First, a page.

Posts Tagged ‘support for Israel’

You Heard it Here First!

September 1, 2011

Some of the statements I made in my articles posted on these pages in recent years undoubtedly struck some readers, and especially non-readers, as outlandish.  But, sad to say, the intervening time has confirmed the truth of more of them than any of us would have liked.  Some examples follow:

With Some of the Friends We Have, We Barely Need Enemies, posted  November 30, 2009, which itself referred to previous articles I posted, discussed how Jewish and ostensibly pro-Israel organizations were actually working against those interests.  Subsequently, facts about the true nature of groups such as J-Street were revealed, prompting some, such as New York Congressman Gary Ackerman, to disavow their ties to it.

What is a “Supporter of Israel”?, originally published in 2006, was one of those articles referenced in the 2009 column.  It called to task America’s largest synagogue movement, the Union for Reform Judaism for its anti-Israel activities.  There, things have gone from bad to worse, as Eric Yoffie, its at best lukewarm to Israel leader, has been replaced by J-Streeter Jacobs.

Earlier this year, Caroline Glick wrote documenting Jewish groups aiding the enemy, and noted the formation of the Committee Opposed to Propaganda Masquerading as Art, established specifically to end Jewish Federation funding for anti-Israel activities.  The Washington DC Jewish Community Center’s Federation-funded Theater J was a prime offender.

On October 4, 2009 I raised the provocative question, Who Is More Pro-Israel, Your Rabbi Or Rush Limbaugh?, using Limbaugh as shorthand for the genre of conservative talk radio hosts.  Since then, on the one hand we have seen the brave and staunch support for Israel shown by talker Glenn Beck, and on the other, the revelation of the sad yet successful leftist/anti-Israel indoctrination of rabbinical students in some seminaries.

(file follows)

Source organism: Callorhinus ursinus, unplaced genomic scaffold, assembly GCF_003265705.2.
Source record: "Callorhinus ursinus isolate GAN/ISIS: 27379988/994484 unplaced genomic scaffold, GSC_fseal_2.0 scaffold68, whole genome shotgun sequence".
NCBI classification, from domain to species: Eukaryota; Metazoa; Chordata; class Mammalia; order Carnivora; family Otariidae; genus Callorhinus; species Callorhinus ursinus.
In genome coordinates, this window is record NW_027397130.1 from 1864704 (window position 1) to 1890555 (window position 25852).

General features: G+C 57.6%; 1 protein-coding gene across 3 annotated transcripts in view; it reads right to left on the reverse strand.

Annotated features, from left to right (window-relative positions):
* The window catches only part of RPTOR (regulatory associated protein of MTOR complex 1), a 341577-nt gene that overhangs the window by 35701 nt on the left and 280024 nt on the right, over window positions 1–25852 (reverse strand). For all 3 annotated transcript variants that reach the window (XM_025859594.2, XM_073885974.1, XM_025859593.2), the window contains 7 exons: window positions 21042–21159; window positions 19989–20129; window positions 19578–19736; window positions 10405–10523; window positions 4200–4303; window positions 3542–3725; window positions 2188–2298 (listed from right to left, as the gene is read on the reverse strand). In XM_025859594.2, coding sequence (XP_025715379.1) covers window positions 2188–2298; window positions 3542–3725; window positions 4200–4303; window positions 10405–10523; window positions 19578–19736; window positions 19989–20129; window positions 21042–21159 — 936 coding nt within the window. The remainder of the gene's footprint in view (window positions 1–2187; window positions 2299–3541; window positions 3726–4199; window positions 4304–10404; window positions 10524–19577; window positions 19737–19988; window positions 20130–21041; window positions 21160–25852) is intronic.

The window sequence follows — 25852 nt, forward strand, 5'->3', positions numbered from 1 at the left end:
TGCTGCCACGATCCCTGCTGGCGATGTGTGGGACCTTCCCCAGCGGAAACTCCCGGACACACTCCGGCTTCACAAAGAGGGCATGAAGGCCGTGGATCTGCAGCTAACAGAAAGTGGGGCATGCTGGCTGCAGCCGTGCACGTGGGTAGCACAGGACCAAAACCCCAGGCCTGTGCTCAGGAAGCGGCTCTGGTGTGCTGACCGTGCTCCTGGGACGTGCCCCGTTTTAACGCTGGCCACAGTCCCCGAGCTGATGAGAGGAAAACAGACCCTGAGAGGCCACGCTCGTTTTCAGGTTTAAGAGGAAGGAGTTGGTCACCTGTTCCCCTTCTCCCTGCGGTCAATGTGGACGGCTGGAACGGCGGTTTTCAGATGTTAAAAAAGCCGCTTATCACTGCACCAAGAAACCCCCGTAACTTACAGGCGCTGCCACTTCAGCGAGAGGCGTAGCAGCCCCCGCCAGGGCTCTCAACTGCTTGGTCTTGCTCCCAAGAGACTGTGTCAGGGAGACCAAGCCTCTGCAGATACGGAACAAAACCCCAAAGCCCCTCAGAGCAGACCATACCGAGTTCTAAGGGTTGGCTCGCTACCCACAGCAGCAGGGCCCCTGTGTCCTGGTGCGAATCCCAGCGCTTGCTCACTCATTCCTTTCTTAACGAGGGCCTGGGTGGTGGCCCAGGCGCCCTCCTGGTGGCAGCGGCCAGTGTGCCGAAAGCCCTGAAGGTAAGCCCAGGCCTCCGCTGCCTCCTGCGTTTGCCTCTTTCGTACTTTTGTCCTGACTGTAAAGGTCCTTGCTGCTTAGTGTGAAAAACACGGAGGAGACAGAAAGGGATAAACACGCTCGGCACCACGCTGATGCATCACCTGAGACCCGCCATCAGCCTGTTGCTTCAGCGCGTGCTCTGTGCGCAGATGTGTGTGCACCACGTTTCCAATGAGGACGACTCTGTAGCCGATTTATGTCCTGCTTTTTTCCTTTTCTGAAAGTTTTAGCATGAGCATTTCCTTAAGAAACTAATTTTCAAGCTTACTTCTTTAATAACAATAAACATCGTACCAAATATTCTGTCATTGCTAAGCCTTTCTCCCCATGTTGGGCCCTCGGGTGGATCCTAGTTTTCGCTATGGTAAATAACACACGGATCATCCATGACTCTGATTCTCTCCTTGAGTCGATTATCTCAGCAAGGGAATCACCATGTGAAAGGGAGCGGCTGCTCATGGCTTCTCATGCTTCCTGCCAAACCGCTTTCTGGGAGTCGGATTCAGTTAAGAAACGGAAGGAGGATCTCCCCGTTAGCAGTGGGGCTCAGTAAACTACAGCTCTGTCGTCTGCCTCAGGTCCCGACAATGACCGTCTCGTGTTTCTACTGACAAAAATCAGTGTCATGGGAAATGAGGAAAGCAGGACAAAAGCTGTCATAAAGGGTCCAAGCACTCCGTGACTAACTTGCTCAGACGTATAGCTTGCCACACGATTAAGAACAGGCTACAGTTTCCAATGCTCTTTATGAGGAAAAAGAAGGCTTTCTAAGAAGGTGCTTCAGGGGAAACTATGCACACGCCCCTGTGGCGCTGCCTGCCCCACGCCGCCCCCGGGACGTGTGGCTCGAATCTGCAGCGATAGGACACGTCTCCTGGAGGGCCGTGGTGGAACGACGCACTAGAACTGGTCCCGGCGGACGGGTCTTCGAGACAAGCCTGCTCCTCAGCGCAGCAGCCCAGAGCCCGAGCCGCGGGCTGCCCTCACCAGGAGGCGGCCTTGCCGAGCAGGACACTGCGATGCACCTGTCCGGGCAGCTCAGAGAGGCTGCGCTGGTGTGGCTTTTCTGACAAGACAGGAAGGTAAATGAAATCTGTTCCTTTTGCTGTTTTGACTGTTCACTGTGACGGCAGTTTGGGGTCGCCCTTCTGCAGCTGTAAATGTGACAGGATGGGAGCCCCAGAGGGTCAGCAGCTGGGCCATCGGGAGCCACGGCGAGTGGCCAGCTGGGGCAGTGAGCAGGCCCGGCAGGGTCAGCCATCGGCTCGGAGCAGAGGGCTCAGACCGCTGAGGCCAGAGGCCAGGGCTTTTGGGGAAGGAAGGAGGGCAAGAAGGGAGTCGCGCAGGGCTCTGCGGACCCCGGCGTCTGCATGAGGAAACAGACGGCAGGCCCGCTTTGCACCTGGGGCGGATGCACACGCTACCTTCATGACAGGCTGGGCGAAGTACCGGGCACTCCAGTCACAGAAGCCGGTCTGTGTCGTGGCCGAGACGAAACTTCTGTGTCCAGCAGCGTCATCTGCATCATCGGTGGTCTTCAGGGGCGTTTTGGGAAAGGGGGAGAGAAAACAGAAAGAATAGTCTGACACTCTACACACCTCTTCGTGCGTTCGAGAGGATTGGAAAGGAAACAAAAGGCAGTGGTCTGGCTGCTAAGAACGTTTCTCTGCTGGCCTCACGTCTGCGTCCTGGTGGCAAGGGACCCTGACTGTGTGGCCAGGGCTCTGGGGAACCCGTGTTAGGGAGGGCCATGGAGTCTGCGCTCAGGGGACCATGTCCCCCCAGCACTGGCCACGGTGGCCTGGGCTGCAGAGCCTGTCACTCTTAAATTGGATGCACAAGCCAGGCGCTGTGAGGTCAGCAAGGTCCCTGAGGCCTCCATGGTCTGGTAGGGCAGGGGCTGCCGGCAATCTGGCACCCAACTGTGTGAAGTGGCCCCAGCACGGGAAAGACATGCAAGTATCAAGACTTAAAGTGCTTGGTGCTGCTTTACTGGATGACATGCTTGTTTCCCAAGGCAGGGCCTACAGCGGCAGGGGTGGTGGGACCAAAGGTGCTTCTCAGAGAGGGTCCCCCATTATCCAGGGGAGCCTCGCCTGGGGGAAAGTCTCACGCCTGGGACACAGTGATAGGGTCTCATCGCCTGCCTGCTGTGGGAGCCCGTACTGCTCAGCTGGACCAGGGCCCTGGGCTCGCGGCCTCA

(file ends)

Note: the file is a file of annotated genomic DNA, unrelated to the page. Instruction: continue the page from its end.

Further, I discovered an old file of material from a “Zionism” course I took in the mid-1970’s at the Conservative movement’s Jewish Theological Seminary.  So what did I find that our “leaders” indoctrinated us with, even back then?  Yes, the Israel-hatred of Chomsky!

The New American Jewish Bible, August 23, 2009, stated that the New York Times and other analogous left-wing  media outlets had supplanted the Torah in large parts of the Jewish community.  So I was not totally shocked when in June of this year, the newly named editor of that newspaper, born-Jewish Jill Abramson proclaimed “In my house growing up, The Times substituted for religion.”  But somehow, I have a feeling that I should be able to collect from her for plagiarism.

[Apparently, saying the Times substitutes for religion is still not PC enough for them to publicly admit, so the “Newspaper of Record” removed it from the on-line record.  Or is it their fear of being called on her plagiarism?]

Were Jewish Obama Voters Fooled?, dated August 23, 2009, asked a question that has become much more common since.  I concluded many were not fooled, but some now say they were.

Is Obama Stupid?, September 22, 2009, came to the affirmative conclusion.  His sheen of intellectual brilliance has by now worn off among some of his erstwhile worshippers.  [Perhaps his refusal to release his academic records now seems wiser every day.]  As documented in instances far too numerous to note here, what his admirers derided as the “cowboy diplomacy” of his predecessor has been replaced by Obama’s Cretin Diplomacy.

J’Accuse! of August 28, 2009 stated that much of the anti-Israel invective found around the world was actually anti-semitic in nature.  In the last two years, many more thinkers and authors have realized that and said so.

Posted last year, Goodbye, America asked whether America was at a turning point, beyond which recovery from the critical mass of leftist momentum which has infested it would be close to impossible.  Since then, millions of Americans, led by Tea Party adherents, have realized this danger.  One obvious manifestation is the now widely apparent looming menace of the ever-increasing national debt.